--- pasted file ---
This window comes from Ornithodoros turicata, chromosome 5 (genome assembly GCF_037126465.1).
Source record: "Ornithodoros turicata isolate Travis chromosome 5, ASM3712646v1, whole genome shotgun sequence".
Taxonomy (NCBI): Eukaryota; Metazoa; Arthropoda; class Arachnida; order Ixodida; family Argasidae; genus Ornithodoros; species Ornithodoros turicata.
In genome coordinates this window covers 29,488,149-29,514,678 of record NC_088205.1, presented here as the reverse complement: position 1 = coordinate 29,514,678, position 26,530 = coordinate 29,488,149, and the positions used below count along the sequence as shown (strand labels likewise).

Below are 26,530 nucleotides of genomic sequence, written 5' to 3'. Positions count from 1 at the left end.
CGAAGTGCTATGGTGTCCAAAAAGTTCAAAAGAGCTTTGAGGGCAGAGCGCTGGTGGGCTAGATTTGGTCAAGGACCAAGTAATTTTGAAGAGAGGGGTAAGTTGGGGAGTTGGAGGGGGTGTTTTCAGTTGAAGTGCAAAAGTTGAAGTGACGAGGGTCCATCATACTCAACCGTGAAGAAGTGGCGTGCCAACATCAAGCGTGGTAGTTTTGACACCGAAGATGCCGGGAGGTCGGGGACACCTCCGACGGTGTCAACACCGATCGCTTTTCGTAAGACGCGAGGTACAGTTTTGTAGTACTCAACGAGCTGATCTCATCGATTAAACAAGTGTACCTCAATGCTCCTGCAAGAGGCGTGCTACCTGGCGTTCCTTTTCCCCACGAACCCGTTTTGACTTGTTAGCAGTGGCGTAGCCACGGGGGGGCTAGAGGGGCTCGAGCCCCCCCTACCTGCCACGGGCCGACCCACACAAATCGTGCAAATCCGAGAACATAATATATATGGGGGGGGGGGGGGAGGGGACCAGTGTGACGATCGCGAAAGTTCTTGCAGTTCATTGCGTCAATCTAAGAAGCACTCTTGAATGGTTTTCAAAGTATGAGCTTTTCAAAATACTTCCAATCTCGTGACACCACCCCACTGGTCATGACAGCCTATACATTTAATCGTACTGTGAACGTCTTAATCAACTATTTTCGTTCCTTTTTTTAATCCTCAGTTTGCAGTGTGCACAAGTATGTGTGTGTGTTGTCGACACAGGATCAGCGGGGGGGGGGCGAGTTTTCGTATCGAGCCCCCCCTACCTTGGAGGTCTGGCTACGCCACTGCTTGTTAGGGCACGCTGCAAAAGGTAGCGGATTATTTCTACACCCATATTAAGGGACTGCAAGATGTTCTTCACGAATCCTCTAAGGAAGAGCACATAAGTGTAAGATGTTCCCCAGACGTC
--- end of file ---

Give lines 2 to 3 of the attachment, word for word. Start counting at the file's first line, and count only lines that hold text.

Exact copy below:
Source record: "Ornithodoros turicata isolate Travis chromosome 5, ASM3712646v1, whole genome shotgun sequence".
Taxonomy (NCBI): Eukaryota; Metazoa; Arthropoda; class Arachnida; order Ixodida; family Argasidae; genus Ornithodoros; species Ornithodoros turicata.